• Don’t Be Afraid To Get In The Action! One mistake that some wedding photographers make at first, especially if they are more shy or introverted, is to assume that you’re supposed to always keep your distance and stay out of the way. While this may be true when it comes to potentially blocking the view of wedding guests during certain crucial moments such as a ring exchange, first kiss, or a reception toast, (this is when we reach for our 70-180mm f2.8 or 70-200mm) …the rest of the day, especially candid environments, is when you have permission to act like you’re one of the guests or even a family member. Get up close! Instead of capturing everything at 85mm, 105mm, or 135mm etc, using 35mm, 50mm, or even 28mm as your go-to creative zone will create MUCH more genuine moments of intimacy.

Five Must-Have Wedding Photos With The Tamron 28-75mm f/2.8

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Every wedding can be very different, so we are not going to list specific, exact photos that might not even be relevant some of the time. Instead, this list will function more like five guidelines for categories of photos to keep in mind. So, let’s get to it!

1. Must-Have Wedding Photos: Portraits (Every Type, Everywhere!)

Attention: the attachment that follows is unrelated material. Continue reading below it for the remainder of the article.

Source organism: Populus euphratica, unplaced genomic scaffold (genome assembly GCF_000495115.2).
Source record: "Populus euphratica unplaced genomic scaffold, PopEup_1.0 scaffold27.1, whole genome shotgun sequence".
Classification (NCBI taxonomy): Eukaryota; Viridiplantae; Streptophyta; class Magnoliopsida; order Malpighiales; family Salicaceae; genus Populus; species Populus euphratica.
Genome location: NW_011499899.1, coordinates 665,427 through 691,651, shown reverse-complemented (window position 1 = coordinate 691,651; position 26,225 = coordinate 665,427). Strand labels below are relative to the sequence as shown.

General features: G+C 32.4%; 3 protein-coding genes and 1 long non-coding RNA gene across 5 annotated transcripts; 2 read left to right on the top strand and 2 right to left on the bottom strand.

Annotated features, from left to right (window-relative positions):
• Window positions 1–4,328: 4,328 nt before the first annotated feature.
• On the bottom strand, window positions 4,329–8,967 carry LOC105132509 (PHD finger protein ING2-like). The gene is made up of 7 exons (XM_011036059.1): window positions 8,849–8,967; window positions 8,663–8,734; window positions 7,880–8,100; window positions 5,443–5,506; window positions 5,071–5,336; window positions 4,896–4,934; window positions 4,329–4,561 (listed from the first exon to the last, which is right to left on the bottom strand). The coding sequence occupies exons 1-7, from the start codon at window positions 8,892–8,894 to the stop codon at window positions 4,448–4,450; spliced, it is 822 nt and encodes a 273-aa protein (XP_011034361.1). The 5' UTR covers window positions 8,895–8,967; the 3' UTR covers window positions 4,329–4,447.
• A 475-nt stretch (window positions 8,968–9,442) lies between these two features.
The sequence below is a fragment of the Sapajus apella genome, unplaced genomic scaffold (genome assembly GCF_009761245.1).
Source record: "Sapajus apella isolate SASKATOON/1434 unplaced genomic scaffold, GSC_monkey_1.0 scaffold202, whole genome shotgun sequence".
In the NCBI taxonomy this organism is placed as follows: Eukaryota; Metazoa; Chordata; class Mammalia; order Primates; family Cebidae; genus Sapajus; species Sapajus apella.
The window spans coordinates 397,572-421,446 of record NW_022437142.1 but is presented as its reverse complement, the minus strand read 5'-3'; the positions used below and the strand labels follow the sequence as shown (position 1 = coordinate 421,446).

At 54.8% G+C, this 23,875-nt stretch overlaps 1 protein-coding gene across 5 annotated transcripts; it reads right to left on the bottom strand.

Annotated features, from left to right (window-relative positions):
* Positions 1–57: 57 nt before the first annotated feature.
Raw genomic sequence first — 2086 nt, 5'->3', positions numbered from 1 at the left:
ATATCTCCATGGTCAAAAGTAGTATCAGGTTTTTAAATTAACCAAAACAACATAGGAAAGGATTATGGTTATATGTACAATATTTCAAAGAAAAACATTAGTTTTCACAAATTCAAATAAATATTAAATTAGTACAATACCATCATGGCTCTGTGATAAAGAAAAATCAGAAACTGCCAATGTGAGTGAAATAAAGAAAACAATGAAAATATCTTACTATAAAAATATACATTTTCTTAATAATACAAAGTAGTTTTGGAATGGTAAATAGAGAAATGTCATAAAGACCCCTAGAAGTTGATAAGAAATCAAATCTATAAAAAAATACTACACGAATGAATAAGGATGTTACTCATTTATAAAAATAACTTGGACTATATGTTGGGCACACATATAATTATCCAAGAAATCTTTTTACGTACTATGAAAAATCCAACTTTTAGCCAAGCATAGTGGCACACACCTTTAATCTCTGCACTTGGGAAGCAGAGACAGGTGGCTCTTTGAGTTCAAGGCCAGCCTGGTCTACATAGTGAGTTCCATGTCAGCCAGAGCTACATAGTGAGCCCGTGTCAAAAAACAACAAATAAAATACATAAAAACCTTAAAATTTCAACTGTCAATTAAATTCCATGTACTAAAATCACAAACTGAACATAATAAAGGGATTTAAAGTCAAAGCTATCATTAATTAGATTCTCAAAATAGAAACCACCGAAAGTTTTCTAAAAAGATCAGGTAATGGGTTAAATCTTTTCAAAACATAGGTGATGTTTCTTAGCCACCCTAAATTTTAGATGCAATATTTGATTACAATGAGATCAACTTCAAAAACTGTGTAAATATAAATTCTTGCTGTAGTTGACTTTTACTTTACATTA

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When it comes to portraits at a wedding, you should be a walking Oprah meme? “You get a portrait, you get a portrait, you all get portraits!” Okay, seriously, the absolute best way to make almost every client happy is to take every opportunity to capture great portraits of as many people as you can, by themselves and with other people. Bride, groom, (of course!) parents, siblings, bridal party, friends, etc. Not only the must-have posed formal portraits of the VIPs, but as many other wedding guests as you can.

In other words, you find good light, and your digital camera’s memory cards hopefully have the capacity for literally thousands of photos. So, after you photograph the bride, grab individual portraits of the mom, dad, siblings, bridesmaids, …everyone! Whatever you have time for, go for it.